Stethoscopes, Stickers and Hamburgers

Here’s a story about taking my son to the doctor last Friday. It really doesn’t have a point other than to give you in-site into what life with my strong-willed, bright, gregarious, always curious and sometimes overly-dramatic son is like.

Last Friday I had to take my son to the doctor for an ear infection. At first he protested, saying he didn’t want to go to the doctor. He spent almost the entire 45 minutes drive saying over and over, “I don’t want to go to the doctor. I don’t like the doctor. I can’t go to the doctor. I want to go home.” I’m not sure what brought that on. I don’t think he even remembered the last time he’d seen the doctor. He will be three in less than two months, and before this he hadn’t been to the doctor since his two-year-old checkup. We were blessed with a year of good health with the exception of some minor colds.

Once we arrived his mood improved when he saw the other children and new toys to play with in the waiting room. (An aside to you parents out there.Is it really a good idea for doctor’s to encourage children with potentially contagious diseases to play and share toys together?) We were early for our appoint because I had new insurance information that needed to be entered into the computer, and it takes the receptionist what seems like an inordinately long amount of time to do so. So my son eventually got bored with the toys and brought over a book that he wanted me me to read. The book described the various layers that make up the human body like the skin, muscles, nervous system, and skeleton. I found myself trying to explain all of it to him in terms he could understand and at the same time trying to recall information I hadn’t thought about since ninth grade science class. He’s become very inquisitive about everything, and this wasn’t the first time in recent day’s I’d had to answer questions about complex topics that I am not an expert in. I remember as a kid it seemed like my dad knew everything. There wasn’t a question I could ask him that he couldn’t answer. As I set there feeling unqualified, wondering if I should just have the doctor explain anatomy 101 to my son, I imagined my dad must have felt the same way. I guess I said a few things right because my son told me later that his skin covers his muscles that make him strong and his nerves tell him if he’s hot or cold and with out his bones he’d fall apart. Not a bad understanding for an almost three-year-old.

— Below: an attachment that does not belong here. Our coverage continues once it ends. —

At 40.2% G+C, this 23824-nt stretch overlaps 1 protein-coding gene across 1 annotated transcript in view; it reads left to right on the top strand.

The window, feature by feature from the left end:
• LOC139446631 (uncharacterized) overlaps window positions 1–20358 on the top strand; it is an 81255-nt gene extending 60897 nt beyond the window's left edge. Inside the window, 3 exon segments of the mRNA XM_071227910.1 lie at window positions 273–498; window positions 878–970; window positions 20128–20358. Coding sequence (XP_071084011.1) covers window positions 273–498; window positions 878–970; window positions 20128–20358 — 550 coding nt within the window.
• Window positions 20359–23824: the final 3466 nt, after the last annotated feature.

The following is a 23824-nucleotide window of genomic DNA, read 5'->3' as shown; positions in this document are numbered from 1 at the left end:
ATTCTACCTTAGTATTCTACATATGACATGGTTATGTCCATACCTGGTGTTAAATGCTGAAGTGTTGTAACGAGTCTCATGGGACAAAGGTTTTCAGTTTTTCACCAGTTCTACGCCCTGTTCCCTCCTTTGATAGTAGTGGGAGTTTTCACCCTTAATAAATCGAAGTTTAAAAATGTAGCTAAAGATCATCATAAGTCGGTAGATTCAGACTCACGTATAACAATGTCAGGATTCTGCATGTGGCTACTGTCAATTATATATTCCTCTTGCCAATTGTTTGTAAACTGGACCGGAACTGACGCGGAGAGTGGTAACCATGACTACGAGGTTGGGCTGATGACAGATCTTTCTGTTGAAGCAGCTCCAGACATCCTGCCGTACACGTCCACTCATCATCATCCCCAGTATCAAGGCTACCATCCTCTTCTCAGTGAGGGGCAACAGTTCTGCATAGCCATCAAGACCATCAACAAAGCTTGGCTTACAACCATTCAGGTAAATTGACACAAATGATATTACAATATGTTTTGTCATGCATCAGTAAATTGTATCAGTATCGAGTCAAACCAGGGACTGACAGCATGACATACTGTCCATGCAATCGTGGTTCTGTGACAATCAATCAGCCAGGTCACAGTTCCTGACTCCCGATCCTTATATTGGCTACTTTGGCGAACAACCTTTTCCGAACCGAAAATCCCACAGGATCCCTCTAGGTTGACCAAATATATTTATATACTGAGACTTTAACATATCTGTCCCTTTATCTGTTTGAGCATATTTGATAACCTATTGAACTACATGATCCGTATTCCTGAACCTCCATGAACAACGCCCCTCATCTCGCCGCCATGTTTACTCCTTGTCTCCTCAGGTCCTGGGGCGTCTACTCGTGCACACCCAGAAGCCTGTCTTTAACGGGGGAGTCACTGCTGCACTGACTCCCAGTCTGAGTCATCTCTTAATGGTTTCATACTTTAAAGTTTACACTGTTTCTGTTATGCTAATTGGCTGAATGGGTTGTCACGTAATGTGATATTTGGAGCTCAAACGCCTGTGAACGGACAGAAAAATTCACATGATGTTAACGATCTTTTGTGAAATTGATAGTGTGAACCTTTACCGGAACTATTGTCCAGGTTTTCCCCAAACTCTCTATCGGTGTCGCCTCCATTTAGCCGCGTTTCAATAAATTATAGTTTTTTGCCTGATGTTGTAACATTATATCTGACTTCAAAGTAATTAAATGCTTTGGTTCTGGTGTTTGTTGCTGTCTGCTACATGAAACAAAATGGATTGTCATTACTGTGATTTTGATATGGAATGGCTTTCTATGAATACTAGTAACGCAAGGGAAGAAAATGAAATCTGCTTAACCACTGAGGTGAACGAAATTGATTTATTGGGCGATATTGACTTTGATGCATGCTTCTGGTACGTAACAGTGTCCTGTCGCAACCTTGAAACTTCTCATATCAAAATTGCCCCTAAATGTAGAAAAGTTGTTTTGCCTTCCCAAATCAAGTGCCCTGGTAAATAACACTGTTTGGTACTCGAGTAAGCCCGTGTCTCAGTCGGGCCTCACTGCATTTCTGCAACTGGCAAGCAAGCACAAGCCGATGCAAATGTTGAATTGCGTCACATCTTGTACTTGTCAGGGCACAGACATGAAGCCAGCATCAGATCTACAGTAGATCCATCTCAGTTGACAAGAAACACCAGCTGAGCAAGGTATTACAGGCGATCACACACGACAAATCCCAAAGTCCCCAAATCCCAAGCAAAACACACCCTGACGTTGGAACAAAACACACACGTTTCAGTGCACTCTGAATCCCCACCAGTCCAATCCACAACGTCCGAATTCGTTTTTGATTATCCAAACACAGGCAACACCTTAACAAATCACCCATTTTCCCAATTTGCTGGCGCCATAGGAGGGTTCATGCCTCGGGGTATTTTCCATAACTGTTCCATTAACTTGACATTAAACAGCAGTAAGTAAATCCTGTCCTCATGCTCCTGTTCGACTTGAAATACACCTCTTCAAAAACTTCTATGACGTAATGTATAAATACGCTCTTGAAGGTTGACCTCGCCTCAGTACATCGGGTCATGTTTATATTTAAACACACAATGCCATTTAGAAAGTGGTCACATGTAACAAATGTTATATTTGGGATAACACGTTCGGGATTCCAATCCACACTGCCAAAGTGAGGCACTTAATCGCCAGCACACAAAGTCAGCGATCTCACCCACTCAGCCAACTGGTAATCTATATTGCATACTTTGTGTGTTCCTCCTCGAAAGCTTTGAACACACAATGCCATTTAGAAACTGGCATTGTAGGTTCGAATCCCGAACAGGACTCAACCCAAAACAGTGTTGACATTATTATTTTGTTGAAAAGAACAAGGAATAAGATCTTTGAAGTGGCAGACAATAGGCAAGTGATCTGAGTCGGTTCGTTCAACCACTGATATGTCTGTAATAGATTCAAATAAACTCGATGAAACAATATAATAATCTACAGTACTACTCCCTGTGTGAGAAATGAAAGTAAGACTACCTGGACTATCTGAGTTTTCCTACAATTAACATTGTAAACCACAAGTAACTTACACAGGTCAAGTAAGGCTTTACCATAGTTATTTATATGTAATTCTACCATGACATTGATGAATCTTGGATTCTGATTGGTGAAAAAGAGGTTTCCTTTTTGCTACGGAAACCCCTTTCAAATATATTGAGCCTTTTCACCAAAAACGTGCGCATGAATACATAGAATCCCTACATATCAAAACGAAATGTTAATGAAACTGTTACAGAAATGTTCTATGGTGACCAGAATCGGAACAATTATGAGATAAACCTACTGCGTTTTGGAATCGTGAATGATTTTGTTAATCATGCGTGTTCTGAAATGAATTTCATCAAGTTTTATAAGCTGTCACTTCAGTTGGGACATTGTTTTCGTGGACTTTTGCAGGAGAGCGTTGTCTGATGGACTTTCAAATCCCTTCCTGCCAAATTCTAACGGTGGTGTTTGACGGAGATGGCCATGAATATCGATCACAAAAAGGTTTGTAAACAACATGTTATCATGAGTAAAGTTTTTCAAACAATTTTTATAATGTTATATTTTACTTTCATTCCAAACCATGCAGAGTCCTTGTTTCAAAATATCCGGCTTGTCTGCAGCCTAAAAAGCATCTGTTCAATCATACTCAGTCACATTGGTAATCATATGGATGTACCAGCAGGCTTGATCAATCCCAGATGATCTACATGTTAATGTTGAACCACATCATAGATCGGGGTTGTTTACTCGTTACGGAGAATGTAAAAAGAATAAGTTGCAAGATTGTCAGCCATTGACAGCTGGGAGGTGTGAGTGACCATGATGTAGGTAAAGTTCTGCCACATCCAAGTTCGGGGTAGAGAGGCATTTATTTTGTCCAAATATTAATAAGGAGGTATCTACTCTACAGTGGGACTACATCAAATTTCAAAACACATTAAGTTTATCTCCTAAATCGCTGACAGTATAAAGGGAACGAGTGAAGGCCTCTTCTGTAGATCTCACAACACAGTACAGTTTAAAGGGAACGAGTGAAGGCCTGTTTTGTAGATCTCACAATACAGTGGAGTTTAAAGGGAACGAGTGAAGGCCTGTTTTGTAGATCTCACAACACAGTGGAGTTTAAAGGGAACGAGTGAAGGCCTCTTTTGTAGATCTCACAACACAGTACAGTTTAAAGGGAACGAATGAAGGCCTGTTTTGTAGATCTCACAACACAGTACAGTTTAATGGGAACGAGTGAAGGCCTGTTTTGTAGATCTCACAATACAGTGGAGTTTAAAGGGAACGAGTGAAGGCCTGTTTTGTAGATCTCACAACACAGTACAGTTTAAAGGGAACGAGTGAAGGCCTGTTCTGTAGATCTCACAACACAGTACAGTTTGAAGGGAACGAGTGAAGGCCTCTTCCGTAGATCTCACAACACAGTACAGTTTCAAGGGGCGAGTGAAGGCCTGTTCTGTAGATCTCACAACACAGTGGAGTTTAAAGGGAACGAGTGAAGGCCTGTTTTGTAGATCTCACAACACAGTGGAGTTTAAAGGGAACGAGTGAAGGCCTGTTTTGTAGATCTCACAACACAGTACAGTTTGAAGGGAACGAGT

Finally, we got to go back to the examination room. There were many more things he found in there to ask me about. One of the first things that caught his eye were the stirrups on the end of the exam table. “What are those for? What do they do?” he asked. I didn’t think I should tell him the that they are medical torture devices that make women feel exposed and uncomfortable.

“They’re for girls. You’re a boy. Don’t worry about it,” I said.

Then he wanted to know what the Medical Waste Disposal box on the wall was for. “Trash. They put ucky trash in there.” Then he took his gum out of his mouth and started to climb on a near by chair so he could throw it away with the hazardous waste. “No, No! Don’t touch that! Get down. It’s for really bad stuff. Only the doctor or nurse can put stuff in there.” Now I know why it has a lock on it.